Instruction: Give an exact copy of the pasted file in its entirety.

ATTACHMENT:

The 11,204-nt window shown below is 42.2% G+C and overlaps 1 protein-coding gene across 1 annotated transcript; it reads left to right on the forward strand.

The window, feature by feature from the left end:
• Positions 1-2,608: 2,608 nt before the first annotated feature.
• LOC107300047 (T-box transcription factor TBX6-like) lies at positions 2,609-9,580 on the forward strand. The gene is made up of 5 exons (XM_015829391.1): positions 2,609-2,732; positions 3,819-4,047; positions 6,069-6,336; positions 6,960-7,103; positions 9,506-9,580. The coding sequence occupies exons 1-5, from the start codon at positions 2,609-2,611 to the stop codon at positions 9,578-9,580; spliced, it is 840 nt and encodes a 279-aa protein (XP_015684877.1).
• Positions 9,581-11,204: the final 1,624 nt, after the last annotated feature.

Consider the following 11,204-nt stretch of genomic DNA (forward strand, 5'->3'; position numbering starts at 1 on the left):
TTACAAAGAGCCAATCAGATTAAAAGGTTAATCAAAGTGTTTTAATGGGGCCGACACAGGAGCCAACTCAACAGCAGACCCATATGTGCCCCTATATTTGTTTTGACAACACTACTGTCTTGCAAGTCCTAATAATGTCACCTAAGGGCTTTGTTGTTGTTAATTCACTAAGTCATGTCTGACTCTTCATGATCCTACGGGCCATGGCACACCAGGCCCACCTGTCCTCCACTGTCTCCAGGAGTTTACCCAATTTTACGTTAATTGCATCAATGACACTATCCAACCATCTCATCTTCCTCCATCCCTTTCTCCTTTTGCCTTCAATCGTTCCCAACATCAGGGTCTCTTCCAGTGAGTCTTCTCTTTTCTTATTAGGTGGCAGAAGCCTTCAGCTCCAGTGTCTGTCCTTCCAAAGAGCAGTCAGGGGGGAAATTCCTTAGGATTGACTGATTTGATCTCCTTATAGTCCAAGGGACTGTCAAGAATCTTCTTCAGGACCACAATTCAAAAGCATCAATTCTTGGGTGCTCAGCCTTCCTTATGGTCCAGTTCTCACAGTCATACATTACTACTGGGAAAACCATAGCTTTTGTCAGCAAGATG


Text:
The 11,204-nt window shown below is 42.2% G+C and overlaps 1 protein-coding gene across 1 annotated transcript; it reads left to right on the forward strand.

The window, feature by feature from the left end:
• Positions 1-2,608: 2,608 nt before the first annotated feature.
• LOC107300047 (T-box transcription factor TBX6-like) lies at positions 2,609-9,580 on the forward strand. The gene is made up of 5 exons (XM_015829391.1): positions 2,609-2,732; positions 3,819-4,047; positions 6,069-6,336; positions 6,960-7,103; positions 9,506-9,580. The coding sequence occupies exons 1-5, from the start codon at positions 2,609-2,611 to the stop codon at positions 9,578-9,580; spliced, it is 840 nt and encodes a 279-aa protein (XP_015684877.1).
• Positions 9,581-11,204: the final 1,624 nt, after the last annotated feature.

Consider the following 11,204-nt stretch of genomic DNA (forward strand, 5'->3'; position numbering starts at 1 on the left):
TTACAAAGAGCCAATCAGATTAAAAGGTTAATCAAAGTGTTTTAATGGGGCCGACACAGGAGCCAACTCAACAGCAGACCCATATGTGCCCCTATATTTGTTTTGACAACACTACTGTCTTGCAAGTCCTAATAATGTCACCTAAGGGCTTTGTTGTTGTTAATTCACTAAGTCATGTCTGACTCTTCATGATCCTACGGGCCATGGCACACCAGGCCCACCTGTCCTCCACTGTCTCCAGGAGTTTACCCAATTTTACGTTAATTGCATCAATGACACTATCCAACCATCTCATCTTCCTCCATCCCTTTCTCCTTTTGCCTTCAATCGTTCCCAACATCAGGGTCTCTTCCAGTGAGTCTTCTCTTTTCTTATTAGGTGGCAGAAGCCTTCAGCTCCAGTGTCTGTCCTTCCAAAGAGCAGTCAGGGGGGAAATTCCTTAGGATTGACTGATTTGATCTCCTTATAGTCCAAGGGACTGTCAAGAATCTTCTTCAGGACCACAATTCAAAAGCATCAATTCTTGGGTGCTCAGCCTTCCTTATGGTCCAGTTCTCACAGTCATACATTACTACTGGGAAAACCATAGCTTTTGTCAGCAAGATG